Wednesday, November 30, 2011

Cheer when they finally go, don't cry

Article first published as Crocodile Tears and Personal Power on Technorati.

Following Barney Frank's announcement that he will not seek re-election in 2012, there has a been a cacophony of regretful and remorseful statements from politicians and pundits throughout the land, lamenting the news. The President remarked that "the House of Representatives will not be the same without him [Frank]," and that is surely true. But it would be no less true for a host of other Representatives and Senators, if they were to step down as well.

Barney Frank has been in office for over thirty years, yet he is not even close to being the longest-serving member of Congress. Currently, that honor belongs to Representative John Dingell, in office for over fifty-five years. He is followed closely by Daniel Inouye. Then there is John Conyers--in office for over forty-five years--and Charlie Rangel (forty years), Bill Young (also forty years), Thad Cochran (thirty-eight years), Pete Stark (the same), and Don Young (also the same). Leahy, Baucus, Grassley, Harkin, and Waxman are right up there, as well.

We tend to accept this as, somehow, a Good Thing. Politicians with such longevity are often thanked for their long careers as public servants, are referred to by monikers like "elder statesman," and are held in high esteem, simply because they have maintained their hold on power. Charlie Rangel was censured by the House only a year ago for multiple ethics violations, but recently received the full support of his fellow Democrats in office at a fund-raising event, indicating that his transgressions were meaningless, compared to his years of service.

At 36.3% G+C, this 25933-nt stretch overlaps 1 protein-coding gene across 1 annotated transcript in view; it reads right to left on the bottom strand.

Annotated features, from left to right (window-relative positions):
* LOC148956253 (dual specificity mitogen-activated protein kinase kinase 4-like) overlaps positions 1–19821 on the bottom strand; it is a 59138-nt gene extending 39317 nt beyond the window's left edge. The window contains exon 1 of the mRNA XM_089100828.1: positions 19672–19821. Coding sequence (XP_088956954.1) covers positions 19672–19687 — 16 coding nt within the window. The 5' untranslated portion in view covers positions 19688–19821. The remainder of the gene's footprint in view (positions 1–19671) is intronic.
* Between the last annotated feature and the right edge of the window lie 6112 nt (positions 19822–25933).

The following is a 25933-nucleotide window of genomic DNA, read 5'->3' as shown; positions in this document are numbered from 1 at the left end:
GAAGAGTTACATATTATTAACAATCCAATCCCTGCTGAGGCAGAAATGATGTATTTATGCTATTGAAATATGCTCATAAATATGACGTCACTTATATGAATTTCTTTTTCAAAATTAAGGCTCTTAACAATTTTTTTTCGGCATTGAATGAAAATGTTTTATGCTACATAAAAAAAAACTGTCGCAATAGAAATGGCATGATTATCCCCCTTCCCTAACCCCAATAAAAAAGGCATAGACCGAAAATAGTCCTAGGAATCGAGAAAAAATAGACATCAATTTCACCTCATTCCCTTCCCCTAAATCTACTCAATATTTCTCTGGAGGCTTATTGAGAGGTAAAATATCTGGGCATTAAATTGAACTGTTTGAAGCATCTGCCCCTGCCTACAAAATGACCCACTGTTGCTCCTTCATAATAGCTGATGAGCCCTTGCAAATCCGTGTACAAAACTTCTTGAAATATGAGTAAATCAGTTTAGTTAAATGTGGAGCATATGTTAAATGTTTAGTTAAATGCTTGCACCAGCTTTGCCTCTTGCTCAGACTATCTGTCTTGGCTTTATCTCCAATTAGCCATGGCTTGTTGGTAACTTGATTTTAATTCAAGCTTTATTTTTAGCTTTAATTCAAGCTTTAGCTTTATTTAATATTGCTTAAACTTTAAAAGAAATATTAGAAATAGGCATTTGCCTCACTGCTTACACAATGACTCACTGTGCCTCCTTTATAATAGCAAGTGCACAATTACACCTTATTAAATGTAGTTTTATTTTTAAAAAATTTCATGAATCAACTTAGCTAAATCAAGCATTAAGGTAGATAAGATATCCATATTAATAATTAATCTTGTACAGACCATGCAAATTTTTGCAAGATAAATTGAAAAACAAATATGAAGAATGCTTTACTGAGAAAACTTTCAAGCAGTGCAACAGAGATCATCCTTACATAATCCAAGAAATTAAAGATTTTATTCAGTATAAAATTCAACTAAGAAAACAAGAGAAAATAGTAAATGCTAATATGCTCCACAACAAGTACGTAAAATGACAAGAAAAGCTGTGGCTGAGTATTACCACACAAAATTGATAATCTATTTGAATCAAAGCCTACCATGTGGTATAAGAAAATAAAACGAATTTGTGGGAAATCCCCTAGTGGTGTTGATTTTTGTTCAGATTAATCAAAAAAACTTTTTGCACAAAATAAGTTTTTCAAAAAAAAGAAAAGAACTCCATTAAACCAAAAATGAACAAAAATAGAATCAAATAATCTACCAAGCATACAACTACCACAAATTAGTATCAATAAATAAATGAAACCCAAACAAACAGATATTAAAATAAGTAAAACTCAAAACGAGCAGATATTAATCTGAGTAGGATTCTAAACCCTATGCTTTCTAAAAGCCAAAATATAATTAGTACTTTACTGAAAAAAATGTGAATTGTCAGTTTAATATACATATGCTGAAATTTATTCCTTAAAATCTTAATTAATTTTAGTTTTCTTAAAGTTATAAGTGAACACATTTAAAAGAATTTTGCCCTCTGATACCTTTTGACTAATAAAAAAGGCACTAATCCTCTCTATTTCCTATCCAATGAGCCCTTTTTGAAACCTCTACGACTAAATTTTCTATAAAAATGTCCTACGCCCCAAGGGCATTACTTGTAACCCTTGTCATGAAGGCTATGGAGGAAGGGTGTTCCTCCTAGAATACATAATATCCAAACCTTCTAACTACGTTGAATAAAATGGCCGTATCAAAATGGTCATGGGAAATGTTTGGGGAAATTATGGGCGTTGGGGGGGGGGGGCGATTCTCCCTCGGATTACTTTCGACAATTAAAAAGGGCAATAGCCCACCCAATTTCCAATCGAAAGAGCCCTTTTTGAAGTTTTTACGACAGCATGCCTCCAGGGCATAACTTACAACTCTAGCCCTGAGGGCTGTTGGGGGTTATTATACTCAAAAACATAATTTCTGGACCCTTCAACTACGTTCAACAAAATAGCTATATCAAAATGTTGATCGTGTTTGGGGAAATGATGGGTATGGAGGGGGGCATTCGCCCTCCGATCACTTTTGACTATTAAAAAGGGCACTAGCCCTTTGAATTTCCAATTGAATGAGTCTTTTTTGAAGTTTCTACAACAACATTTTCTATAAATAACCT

And this is a bed we--the voters--have willingly made for ourselves; we vote again and again for the same person and why? Because seniority has its privileges, because long-serving Congresspersons have a better hold on power, are better able to deliver the goods, so to speak. But in doing so, the sovereign power of the people, which is supposedly exercised by government agents, is warped and twisted into the personal power of these elected representatives.

They have more power than the typical rank and file member of Congress by virtue of their seniority. If they are replaced, the new member loses all of that accrued power, is forced to begin anew. And what do they do with that power? They insure their hold on it, whenever possible, as was the case with McCain-Feingold, the legislation at the center of the Citizens United decision of the SCOTUS. And they create channels of access for friends and supporters, as has been the case for board positions at institutions like Fannie Mae and Freddie Mac. These are powers they were not meant to have, powers that exceed what was granted.

So, do not lament the loss of an entrenched politician, applaud it, no matter the Party involved. For their Party's loss, their constituents' loss, is the nation's gain. It's a net decrease in the power available to be exercised over us all. And that is truly a Good Thing.

Cheers, all.

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